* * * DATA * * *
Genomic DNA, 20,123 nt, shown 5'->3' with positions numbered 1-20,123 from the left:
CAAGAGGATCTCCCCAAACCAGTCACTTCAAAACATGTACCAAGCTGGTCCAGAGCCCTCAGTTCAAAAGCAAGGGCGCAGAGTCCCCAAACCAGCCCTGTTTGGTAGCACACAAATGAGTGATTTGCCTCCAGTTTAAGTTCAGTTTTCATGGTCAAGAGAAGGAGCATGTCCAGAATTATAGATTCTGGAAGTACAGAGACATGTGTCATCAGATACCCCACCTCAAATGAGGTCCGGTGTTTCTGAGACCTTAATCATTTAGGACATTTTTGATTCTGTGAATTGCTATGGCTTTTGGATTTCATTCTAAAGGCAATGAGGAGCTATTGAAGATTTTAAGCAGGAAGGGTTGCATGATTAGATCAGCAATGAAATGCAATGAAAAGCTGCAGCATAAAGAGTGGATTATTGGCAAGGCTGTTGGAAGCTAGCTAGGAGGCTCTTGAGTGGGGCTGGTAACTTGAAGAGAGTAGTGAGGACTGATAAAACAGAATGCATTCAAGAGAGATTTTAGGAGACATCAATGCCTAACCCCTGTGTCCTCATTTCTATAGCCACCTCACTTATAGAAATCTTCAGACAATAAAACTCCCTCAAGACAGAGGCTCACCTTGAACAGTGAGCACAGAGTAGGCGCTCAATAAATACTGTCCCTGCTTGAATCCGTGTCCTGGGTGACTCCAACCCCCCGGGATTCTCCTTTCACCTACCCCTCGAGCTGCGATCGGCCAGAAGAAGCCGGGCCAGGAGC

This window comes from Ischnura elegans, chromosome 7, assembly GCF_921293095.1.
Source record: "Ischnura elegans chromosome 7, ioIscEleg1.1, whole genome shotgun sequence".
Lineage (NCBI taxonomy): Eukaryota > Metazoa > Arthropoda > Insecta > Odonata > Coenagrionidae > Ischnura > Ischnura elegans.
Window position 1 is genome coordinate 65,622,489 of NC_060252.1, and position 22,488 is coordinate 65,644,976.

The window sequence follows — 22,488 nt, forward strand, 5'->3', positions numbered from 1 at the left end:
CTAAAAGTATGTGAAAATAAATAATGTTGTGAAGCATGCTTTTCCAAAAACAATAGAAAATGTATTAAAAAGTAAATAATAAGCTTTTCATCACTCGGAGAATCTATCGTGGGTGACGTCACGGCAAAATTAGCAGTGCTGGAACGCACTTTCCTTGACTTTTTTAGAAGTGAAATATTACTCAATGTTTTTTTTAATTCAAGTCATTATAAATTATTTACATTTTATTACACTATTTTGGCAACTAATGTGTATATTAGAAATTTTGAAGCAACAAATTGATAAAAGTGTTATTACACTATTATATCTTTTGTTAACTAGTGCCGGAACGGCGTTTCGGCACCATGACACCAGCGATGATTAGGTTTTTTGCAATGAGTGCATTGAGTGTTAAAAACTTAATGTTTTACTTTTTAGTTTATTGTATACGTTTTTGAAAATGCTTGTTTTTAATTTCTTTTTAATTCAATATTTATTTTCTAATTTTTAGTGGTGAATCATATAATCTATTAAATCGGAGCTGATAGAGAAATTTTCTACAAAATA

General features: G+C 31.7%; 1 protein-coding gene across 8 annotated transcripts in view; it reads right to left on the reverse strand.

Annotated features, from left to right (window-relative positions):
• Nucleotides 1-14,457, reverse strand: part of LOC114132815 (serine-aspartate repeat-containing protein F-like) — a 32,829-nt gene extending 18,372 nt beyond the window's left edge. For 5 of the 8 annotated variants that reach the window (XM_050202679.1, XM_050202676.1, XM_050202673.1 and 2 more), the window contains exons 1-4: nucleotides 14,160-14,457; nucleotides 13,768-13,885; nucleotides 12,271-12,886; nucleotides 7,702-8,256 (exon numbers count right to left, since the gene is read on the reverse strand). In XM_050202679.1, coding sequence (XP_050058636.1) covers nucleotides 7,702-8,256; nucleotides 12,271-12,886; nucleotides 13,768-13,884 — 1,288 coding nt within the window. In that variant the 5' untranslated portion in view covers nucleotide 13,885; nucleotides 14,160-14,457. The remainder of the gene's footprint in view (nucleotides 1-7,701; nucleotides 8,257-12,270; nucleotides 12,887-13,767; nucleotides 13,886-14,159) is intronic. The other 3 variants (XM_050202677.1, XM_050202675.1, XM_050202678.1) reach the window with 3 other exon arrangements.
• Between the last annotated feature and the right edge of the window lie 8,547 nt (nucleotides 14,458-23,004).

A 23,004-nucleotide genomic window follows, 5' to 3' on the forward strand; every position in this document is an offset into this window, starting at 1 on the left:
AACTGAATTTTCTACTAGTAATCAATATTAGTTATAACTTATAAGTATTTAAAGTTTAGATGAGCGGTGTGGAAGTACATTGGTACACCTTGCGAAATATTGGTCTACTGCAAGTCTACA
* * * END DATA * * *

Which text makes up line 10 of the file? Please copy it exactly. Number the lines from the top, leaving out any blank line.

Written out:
Annotated features, from left to right (window-relative positions):